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Category: Antibiotics

How Antibiotics Work

Antibiotics work according to the mechanism of action (what the drug “targets” in microbes or how the drug “works” in the microbe) that is driven by the drug’s distinguishing chemical structure.

Chemical structures also define the “classification” of antibiotics. If you hear doctors talk about “macrolides” versus “quinolones”, they are talking about families of drugs (not “one” specific drug) and they are referring to the way each family of drugs targets microbes.

When you hear about “generations” of an antibiotic, this means the chemical structure of the current drug has been modified (changed) somehow. These changes are designed to improve the action of the drug, especially when the bacteria have evolved to resist the original drug.

A well known example is Penicillin resistance. Overuse of penicillin resulted in widespread bacterial resistance to this drug. If I went to the doctor today and the doctor decided that a beta-lactam based antibiotic was appropriate, the doctor may prescribe amoxicillin or one of the newer generation cephalosporins versus the original penicillin. That’s because the doctor is thinking the bacteria in my body will probably laugh at penicillin and a “newer” penicillin (like amoxicillin) may be needed.

Why We must complete the ENTIRE course of antibiotic therapy

One of the biggest problems in antibiotic resistance, besides antibiotics being over-prescribed, is patients stopping their medication as soon as they start feeling better instead of finishing their entire course (taking ALL pills prescribed by the doctor).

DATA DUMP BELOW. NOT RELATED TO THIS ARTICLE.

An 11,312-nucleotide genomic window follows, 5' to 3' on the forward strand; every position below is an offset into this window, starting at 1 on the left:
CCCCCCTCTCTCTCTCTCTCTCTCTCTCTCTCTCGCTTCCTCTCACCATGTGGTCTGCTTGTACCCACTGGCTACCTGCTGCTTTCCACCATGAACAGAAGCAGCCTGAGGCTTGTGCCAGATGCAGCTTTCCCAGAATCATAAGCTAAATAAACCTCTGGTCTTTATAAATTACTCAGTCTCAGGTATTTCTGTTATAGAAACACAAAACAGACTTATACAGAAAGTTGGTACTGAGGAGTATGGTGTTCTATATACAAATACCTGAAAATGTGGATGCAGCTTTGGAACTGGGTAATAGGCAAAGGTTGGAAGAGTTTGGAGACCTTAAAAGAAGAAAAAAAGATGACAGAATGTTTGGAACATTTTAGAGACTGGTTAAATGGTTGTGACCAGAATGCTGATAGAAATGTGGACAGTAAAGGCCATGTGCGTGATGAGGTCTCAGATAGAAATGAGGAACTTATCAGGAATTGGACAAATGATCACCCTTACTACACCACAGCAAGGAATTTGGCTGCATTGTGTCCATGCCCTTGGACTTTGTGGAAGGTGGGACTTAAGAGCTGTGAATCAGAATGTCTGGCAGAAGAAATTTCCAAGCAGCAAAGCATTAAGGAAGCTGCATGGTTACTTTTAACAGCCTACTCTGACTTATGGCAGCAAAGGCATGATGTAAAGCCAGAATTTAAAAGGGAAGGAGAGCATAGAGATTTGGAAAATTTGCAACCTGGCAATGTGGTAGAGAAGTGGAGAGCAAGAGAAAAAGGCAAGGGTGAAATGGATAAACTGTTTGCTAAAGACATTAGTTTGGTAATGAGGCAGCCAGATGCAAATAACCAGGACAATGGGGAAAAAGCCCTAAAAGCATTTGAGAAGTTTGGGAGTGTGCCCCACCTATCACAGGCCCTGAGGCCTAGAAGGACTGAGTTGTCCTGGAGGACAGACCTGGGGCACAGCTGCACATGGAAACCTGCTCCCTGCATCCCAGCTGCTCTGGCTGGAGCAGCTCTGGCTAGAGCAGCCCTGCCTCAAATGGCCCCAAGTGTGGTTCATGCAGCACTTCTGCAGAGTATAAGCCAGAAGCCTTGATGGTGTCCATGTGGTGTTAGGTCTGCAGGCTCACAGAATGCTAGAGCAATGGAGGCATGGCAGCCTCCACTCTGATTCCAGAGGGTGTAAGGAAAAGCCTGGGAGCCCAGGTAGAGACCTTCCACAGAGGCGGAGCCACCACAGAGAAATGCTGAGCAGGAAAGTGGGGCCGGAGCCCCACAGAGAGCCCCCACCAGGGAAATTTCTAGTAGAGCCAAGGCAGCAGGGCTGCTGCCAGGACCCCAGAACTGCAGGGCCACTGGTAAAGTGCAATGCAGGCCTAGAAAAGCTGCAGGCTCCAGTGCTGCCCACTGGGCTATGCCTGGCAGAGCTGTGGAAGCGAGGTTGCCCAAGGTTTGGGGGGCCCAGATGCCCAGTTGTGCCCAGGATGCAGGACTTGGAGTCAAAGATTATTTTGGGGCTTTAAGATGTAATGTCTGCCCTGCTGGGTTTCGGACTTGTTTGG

Imagine your body is a kingdom and your immune system as a fortress/defense system. Your kingdom has undergone an invasion. Taking antibiotics is similar to giving your immune system a much needed weapon to defeat the invaders.

A full course of antibiotic therapy aims to kill off as many invaders that have infiltrated your kingdom within as short amount of time as possible, so that your defense system can take care of the rest, and to ensure that ALL the invaders are killed.

People sometimes stop taking the antibiotic when they start feeling better (“Oh, I’m already feeling better”) or for another reason (“hey, maybe I should save these couple of pills, just in case, for next time”). The problem is that there may be a few invaders that have thus far evaded the antibiotic response, and these will be the invaders who will come back with a vengeance, literally.

Your feeling better has do to with most of the invaders being killed off, but the few that have escaped being killed are buying time to adapt and evolve… to become smarter against your defenses.

Antibiotic resistance arises from the ones that have been allowed to escape because the host (you) decided “All is well, call off the troops!” and giving the invaders time to learn how to better take you down the next time there is an opportunity.

Based on the way each antibiotic family targets microbes, the drugs in that antibiotic family may either kill (bactericidal) or stall the growth of (bacteriostatic) microbes.